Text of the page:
"We will make more money in this quarter than any bank in North America. So for a little Canadian bank sitting up here, yeah that feels pretty good."
"Basically, because we didn't do the things that blew other banks up."
Or Warren Buffett, talking about insurance:
"The reaction of other people when premiums are wrong is to take more risk. And our reaction when premiums are wrong is just to go play golf or something and tell somebody to call us when premiums get right again."
Did the banks have to make loans at those levels? No.
Would the market have crucified them for pulling back? Probably.
Does that make it right?
I know the answer. Our Mums know the answer. Our bankers – and maybe the stock market – seem not to know. Or not to care.
I hope we don't find out in a very expensive way.
Again, I don't think we will. But we can't rule it out.
And I don't know how you can have a third of your loans at rates they weren't qualified under – and let's assume it's not materially different at other banks – and say you've been prudent.
One last one: Speaking of prudence, I'll bet you a small amount of money that this week's 'profits' will end up too high, in hindsight, having under-provided for (i.e. not putting money away to cover) future defaults.
Overblown: I'm incredibly frustrated by the 'The RBA is killing us' commentary, as if the Reserve isn't the only adult in the room, having to make up for other failures and inaction. Rates are higher than they should be… but that's because the Government is doing too little, not because the RBA is negligent.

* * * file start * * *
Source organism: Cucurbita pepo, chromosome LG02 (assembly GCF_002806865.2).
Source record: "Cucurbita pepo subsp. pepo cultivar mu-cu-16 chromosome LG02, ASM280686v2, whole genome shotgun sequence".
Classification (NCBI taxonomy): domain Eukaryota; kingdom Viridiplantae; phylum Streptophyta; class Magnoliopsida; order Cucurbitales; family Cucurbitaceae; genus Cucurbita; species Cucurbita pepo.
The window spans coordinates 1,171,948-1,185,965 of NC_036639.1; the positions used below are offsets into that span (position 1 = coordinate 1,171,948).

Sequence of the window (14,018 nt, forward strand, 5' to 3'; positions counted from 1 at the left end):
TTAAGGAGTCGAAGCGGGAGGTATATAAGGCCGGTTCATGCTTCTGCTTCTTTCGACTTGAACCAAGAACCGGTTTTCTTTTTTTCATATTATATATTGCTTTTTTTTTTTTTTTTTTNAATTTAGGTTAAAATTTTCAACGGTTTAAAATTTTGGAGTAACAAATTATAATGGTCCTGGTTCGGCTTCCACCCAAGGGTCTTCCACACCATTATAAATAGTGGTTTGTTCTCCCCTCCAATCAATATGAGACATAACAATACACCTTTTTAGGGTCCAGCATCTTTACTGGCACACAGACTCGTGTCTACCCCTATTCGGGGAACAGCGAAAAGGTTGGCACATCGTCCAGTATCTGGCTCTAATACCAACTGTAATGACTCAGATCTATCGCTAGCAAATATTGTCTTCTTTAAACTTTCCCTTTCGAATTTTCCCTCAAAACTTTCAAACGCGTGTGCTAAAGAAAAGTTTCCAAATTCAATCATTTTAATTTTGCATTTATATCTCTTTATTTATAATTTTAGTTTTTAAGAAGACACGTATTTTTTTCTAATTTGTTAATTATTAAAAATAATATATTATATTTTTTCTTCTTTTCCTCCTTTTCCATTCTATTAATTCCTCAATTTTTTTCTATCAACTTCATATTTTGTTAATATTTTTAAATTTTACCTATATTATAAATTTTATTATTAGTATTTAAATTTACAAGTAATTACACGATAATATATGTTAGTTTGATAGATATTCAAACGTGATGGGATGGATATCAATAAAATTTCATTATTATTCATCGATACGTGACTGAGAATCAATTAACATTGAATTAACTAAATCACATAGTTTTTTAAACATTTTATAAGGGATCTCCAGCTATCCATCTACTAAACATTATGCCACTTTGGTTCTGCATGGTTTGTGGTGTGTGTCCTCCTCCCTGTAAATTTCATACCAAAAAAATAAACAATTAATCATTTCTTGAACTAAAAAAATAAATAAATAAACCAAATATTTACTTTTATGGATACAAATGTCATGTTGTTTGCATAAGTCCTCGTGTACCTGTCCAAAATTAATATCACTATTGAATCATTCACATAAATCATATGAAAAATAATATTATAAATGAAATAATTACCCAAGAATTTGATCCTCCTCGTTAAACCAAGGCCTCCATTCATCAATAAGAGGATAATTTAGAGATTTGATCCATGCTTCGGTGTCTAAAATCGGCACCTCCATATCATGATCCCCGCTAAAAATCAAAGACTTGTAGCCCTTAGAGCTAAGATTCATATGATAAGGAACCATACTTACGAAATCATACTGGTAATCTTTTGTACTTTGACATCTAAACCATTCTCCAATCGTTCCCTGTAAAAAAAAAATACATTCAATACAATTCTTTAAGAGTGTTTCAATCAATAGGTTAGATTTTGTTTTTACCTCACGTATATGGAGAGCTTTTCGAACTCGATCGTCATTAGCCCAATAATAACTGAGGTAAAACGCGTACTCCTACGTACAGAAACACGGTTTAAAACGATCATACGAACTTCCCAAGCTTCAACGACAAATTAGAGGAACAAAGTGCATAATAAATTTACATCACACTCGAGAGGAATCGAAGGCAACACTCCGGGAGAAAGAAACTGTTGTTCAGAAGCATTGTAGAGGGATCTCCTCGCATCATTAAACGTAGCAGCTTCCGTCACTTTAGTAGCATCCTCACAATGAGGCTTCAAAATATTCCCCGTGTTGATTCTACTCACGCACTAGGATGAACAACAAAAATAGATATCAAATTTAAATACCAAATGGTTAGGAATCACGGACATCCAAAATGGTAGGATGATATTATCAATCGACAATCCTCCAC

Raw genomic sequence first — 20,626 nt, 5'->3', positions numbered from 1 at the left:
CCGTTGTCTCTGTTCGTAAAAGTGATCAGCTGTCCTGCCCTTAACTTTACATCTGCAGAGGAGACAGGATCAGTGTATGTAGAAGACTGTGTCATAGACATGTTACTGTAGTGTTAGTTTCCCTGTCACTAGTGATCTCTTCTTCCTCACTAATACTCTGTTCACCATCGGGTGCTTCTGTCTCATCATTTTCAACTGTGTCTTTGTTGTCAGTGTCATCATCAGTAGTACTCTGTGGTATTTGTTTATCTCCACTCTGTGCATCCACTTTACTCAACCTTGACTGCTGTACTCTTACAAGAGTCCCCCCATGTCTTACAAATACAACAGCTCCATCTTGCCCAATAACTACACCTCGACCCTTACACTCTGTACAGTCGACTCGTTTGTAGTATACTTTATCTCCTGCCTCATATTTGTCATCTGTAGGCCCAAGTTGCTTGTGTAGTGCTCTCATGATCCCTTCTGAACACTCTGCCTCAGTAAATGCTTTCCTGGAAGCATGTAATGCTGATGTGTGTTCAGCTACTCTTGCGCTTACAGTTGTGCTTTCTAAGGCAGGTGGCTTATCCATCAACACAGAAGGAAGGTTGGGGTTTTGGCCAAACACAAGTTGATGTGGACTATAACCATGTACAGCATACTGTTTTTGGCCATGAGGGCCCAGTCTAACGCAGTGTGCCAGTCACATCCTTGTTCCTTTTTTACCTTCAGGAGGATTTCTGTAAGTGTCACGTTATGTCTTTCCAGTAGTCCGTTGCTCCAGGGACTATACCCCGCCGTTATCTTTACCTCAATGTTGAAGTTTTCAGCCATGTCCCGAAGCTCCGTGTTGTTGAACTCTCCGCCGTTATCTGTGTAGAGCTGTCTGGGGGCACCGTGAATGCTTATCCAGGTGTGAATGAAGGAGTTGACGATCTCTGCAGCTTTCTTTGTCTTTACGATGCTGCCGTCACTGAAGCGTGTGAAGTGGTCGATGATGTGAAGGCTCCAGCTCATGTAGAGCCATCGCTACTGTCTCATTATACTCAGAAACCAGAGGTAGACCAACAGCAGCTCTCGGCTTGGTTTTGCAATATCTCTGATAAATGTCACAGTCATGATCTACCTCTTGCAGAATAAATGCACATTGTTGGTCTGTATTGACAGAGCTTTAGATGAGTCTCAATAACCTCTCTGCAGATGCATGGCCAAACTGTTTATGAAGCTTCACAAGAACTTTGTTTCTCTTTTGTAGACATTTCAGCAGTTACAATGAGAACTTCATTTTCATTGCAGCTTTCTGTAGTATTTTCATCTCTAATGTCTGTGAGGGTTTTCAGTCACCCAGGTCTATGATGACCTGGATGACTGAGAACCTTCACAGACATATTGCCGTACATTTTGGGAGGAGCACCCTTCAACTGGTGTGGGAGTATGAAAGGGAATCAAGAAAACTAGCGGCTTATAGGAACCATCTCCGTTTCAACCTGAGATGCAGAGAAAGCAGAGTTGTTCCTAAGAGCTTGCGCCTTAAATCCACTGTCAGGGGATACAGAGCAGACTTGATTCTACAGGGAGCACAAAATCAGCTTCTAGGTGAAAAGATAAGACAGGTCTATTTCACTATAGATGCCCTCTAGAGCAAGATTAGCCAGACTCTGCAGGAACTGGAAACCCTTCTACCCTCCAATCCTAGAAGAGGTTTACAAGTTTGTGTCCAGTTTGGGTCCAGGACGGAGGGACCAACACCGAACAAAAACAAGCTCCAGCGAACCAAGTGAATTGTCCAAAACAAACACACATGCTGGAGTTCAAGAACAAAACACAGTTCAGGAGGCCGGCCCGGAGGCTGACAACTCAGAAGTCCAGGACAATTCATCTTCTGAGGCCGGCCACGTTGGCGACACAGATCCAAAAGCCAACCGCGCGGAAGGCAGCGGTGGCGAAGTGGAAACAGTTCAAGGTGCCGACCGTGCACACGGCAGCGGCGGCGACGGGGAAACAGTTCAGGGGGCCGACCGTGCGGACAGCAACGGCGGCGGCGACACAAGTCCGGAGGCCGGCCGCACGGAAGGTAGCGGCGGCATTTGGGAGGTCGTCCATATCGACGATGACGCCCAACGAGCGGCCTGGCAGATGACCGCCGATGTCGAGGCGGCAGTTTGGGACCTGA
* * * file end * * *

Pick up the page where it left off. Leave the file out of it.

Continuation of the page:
Underappreciated: Groupthink. Kinda related to the above. Kinda just in general. But one observation: When, for a lark, I asked the new AI 'bot', Chat GPT, to tell me which ASX companies had a competitive advantage, it seemed to struggle to find one that actually didn't. Can that be true? No, but because it uses public information, and everyone describes their company as having one, AI just tells us what it's found. Which isn't to say AI is useless… but there's still plenty of opportunity to find a 'variant perception' if you're looking to beat the market.
Fascinating: For all of that, though, AI's ability to synthesise facts (subjective opinions might need some more work!) is astonishing. There's not a day when I'm not blown away by what it can do… and how far it's come in such a short time. Don't bet against AI.
Where I've been looking: Actually, this time I'm going to talk about where I will be looking next – and that's the annual meeting of Berkshire Hathaway (I own shares), being held this weekend, where Warren Buffett and Charlie Munger will spend the better part of six hours teaching us how to be better investors. Don't miss it! (It'll be livestreamed on the CNBC website, though it's in the very early hours of Sunday, Australian time. Maybe watch the replay!)
Quote: "I'm right, and you're smart, and sooner or later you'll see I'm right." – Charlie Munger